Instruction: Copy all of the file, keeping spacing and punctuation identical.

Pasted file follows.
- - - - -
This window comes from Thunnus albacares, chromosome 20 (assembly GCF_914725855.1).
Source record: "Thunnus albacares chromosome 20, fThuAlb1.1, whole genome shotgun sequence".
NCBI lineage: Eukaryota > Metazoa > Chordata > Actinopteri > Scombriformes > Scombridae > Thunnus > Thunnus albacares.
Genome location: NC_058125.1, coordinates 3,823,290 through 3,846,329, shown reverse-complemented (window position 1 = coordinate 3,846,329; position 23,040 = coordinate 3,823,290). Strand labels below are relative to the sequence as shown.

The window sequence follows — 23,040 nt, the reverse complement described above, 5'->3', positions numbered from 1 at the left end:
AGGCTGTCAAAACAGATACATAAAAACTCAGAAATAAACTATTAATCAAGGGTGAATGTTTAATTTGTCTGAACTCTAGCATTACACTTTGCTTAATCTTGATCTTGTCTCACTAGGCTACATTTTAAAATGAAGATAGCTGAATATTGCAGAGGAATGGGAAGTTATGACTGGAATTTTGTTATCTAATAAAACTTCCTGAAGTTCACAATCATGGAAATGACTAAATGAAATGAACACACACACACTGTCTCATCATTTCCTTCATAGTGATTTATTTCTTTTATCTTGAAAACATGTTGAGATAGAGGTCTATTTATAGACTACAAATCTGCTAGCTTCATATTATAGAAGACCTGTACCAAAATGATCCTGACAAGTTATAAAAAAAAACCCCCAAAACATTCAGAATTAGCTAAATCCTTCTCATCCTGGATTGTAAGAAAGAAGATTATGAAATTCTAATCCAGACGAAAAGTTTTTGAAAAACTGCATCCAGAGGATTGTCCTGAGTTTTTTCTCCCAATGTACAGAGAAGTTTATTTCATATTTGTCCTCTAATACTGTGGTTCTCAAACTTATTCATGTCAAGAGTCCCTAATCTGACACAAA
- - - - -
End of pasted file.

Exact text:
This window comes from Thunnus albacares, chromosome 20 (assembly GCF_914725855.1).
Source record: "Thunnus albacares chromosome 20, fThuAlb1.1, whole genome shotgun sequence".
NCBI lineage: Eukaryota > Metazoa > Chordata > Actinopteri > Scombriformes > Scombridae > Thunnus > Thunnus albacares.
Genome location: NC_058125.1, coordinates 3,823,290 through 3,846,329, shown reverse-complemented (window position 1 = coordinate 3,846,329; position 23,040 = coordinate 3,823,290). Strand labels below are relative to the sequence as shown.

The window sequence follows — 23,040 nt, the reverse complement described above, 5'->3', positions numbered from 1 at the left end:
AGGCTGTCAAAACAGATACATAAAAACTCAGAAATAAACTATTAATCAAGGGTGAATGTTTAATTTGTCTGAACTCTAGCATTACACTTTGCTTAATCTTGATCTTGTCTCACTAGGCTACATTTTAAAATGAAGATAGCTGAATATTGCAGAGGAATGGGAAGTTATGACTGGAATTTTGTTATCTAATAAAACTTCCTGAAGTTCACAATCATGGAAATGACTAAATGAAATGAACACACACACACTGTCTCATCATTTCCTTCATAGTGATTTATTTCTTTTATCTTGAAAACATGTTGAGATAGAGGTCTATTTATAGACTACAAATCTGCTAGCTTCATATTATAGAAGACCTGTACCAAAATGATCCTGACAAGTTATAAAAAAAAACCCCCAAAACATTCAGAATTAGCTAAATCCTTCTCATCCTGGATTGTAAGAAAGAAGATTATGAAATTCTAATCCAGACGAAAAGTTTTTGAAAAACTGCATCCAGAGGATTGTCCTGAGTTTTTTCTCCCAATGTACAGAGAAGTTTATTTCATATTTGTCCTCTAATACTGTGGTTCTCAAACTTATTCATGTCAAGAGTCCCTAATCTGACACAAA